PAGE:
Posted in Early Learning, Daycare, Preschool, Kindergarten, Homeschooling, Homeschooling Issues, Late Bloomers, Our Adventures

The Blessing of Homeschooling the Late Bloomer

The_flower_buds

My Feisty, 4, is a wonderful, bubbly, intelligent little girl.  She is not, however, an academic-minded person like her big sister, Delightful.  She is also not ready for full-time school.

In the summer of 2013, the summer before Feisty would have started K4 if she was a public schooler, Feisty eagerly asked me to do “school” with her every day.  I took a four-drawer container we owned and organized a simple 4-day school week for her.  I did this by putting at least one thing from each of these 4 categories into each drawer:

  1. Bible
  2. Literature (stories)
  3. Letters OR Numbers
  4. Motor Skills and Fun

We worked on one drawer a day and had a lot of fun.  Everything seemed set for Feisty to start K4 come September.  If we were public schoolers, however, there is no way she could have done so.  Why is that, you ask?  The answer is that Feisty is a late bloomer.

By this, I mean that Feisty is not yet mature enough for full-time school.  She hasn’t yet fully met the typical milestones for kindergarten readiness such as being able to:

  1. Be fully toilet trained without having accidents
  2. Zip a jacket
  3. Put toys away when asked
  4. Share and take turns
  5. Copy a square
  6. Show an interest in school
  7. Listen attentively to a book being read aloud for at least 15-20 minutes
  8. Follow multi-step directions
  9. Care for personal needs independently
  10. Play cooperatively with other children, taking turns and sharing toys as necessary
  11. Identify rhyming words

(taken from SSGMR and What Your Preschooler Needs to Know by Hirsch)

Feisty is very young in many ways.  She loves to carry her blankie around with her, is prone to temper tantrums, and has to be in the right mood to want to do “school.”  She simply is not ready for the rigors of a full-time educational program, and I am not willing to impose one on her.  In any case, Feisty made school impossible for us to do in September 2013.

When September started, I looked forward to teaching Feisty some new skills.  She, however, had other plans.  She suddenly started taking naps again every day and went through a growth spurt.  She was too tired to want to do school and too interested in playing with her toys to care much about it.  School was put on hold for a while.

In November 2013, Feisty indicated that she wanted to do some more school again.  I tried to see what she remembered from the summer but that was like pulling teeth.  Feisty is one of those children who answers, “I don’t know” or something similar if you ask her a direct question.  I had to trick her into showing me what she knew and I found just the right resource to help me do so: Easy-Peasy All-in-One Homeschool.  I listened as Feisty sang along to all of the videos in the Getting Ready 1 section and was pleased to discover that she knew all her letters, sounds, colors, shapes, etc.  She finished Getting Ready 1 in 2 weeks, minus the cut and paste activities that did not interest her after the first few.  At that point, Feisty was ready for phonics instruction.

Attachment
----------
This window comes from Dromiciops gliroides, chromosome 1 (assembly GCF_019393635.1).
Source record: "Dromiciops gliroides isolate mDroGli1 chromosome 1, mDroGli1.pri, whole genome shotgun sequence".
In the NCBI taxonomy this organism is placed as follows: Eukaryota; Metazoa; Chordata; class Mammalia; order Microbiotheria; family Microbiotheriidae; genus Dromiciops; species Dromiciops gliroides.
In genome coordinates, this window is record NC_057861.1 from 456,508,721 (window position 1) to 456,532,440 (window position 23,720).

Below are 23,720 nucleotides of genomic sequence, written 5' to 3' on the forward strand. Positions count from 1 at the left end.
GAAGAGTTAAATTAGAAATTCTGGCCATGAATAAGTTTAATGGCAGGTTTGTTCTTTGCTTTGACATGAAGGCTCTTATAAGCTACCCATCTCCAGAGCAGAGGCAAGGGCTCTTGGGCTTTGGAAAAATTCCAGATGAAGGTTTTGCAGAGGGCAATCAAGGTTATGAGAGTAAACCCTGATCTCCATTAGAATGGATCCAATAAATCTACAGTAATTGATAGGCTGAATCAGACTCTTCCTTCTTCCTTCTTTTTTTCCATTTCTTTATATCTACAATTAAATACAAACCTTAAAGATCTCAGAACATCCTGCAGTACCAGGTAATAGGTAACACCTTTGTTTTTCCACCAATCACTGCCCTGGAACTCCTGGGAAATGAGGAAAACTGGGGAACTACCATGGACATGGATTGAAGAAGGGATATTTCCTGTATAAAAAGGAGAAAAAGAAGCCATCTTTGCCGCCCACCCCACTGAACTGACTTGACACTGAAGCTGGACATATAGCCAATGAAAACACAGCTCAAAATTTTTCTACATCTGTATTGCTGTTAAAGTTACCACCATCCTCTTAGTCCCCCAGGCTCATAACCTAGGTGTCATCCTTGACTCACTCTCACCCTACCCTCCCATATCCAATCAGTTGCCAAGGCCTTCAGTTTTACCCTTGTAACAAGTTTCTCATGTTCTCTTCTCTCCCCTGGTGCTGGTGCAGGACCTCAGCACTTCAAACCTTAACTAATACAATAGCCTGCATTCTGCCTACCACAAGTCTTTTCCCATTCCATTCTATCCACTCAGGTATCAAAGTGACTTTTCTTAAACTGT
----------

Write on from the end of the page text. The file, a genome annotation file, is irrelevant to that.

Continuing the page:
Since that time, Feisty has been working through Teach Your Child to Read in 100 Easy Lessons, Adventures in Phonics A, and other phonics resources.  We are not moving at as fast a pace as I did with Delightful, but Feisty is making excellent progress nonetheless.  She has learned how to print all of her letters (cursive first was a no-go with her), and we are working on learning all of the numbers up to 100.  Slow and steady wins the race.

My unofficial daily plan for Feisty, which we do not actually do completely every day, is something like this:

  1. Include Feisty in family worship
  2. Do something with numbers, counting, etc.
  3. Do something with phonics, reading, etc.
  4. Read a story together
  5. Do any other activity Feisty is interested in such as physed from Slow and Steady, Get Me Ready or Patty Shukla, art appreciation from All Things Bright and Beautiful, a craft from Jumbo Book of Preschool Activities, etc.

So far so good.  We are priming the pump, so to speak.  It will be interesting to see how much Feisty’s educational program ends up differing from Delightful’s in the long run.  At the age of 4, though, there is time to slow down, enjoy life, play a lot, and use those teachable moments when they come.  I am glad my garden contains many different types of flowers, and I look forward to seeing what kind of flower Feisty blossoms into.

Advertisements

Leave a Reply

Fill in your details below or click an icon to log in:

WordPress.com Logo

You are commenting using your WordPress.com account. Log Out / Change )

Twitter picture

You are commenting using your Twitter account. Log Out / Change )

Facebook photo

You are commenting using your Facebook account. Log Out / Change )

Google+ photo

You are commenting using your Google+ account. Log Out / Change )

Connecting to %s